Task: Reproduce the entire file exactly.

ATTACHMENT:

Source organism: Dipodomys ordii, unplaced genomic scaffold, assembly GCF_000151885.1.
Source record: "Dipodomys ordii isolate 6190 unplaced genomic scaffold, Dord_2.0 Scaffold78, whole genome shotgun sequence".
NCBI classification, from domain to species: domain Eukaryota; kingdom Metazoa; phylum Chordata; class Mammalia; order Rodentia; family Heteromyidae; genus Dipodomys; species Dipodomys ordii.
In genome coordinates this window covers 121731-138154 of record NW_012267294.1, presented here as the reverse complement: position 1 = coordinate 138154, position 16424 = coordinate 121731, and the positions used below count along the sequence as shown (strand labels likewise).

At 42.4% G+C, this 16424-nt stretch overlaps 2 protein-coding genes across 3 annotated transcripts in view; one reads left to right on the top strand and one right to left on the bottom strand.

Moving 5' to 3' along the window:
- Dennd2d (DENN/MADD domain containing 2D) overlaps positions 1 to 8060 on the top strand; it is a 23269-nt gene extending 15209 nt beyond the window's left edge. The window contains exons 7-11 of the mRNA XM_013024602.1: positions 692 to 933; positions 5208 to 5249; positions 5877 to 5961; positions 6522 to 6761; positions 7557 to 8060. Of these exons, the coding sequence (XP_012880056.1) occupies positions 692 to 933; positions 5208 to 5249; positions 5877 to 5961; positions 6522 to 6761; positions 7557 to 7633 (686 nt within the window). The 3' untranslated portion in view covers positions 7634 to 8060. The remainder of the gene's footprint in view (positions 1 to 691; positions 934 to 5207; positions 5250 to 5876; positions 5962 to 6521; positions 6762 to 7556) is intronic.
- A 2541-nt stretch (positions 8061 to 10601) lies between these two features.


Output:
Source organism: Dipodomys ordii, unplaced genomic scaffold, assembly GCF_000151885.1.
Source record: "Dipodomys ordii isolate 6190 unplaced genomic scaffold, Dord_2.0 Scaffold78, whole genome shotgun sequence".
NCBI classification, from domain to species: domain Eukaryota; kingdom Metazoa; phylum Chordata; class Mammalia; order Rodentia; family Heteromyidae; genus Dipodomys; species Dipodomys ordii.
In genome coordinates this window covers 121731-138154 of record NW_012267294.1, presented here as the reverse complement: position 1 = coordinate 138154, position 16424 = coordinate 121731, and the positions used below count along the sequence as shown (strand labels likewise).

At 42.4% G+C, this 16424-nt stretch overlaps 2 protein-coding genes across 3 annotated transcripts in view; one reads left to right on the top strand and one right to left on the bottom strand.

Moving 5' to 3' along the window:
- Dennd2d (DENN/MADD domain containing 2D) overlaps positions 1 to 8060 on the top strand; it is a 23269-nt gene extending 15209 nt beyond the window's left edge. The window contains exons 7-11 of the mRNA XM_013024602.1: positions 692 to 933; positions 5208 to 5249; positions 5877 to 5961; positions 6522 to 6761; positions 7557 to 8060. Of these exons, the coding sequence (XP_012880056.1) occupies positions 692 to 933; positions 5208 to 5249; positions 5877 to 5961; positions 6522 to 6761; positions 7557 to 7633 (686 nt within the window). The 3' untranslated portion in view covers positions 7634 to 8060. The remainder of the gene's footprint in view (positions 1 to 691; positions 934 to 5207; positions 5250 to 5876; positions 5962 to 6521; positions 6762 to 7556) is intronic.
- A 2541-nt stretch (positions 8061 to 10601) lies between these two features.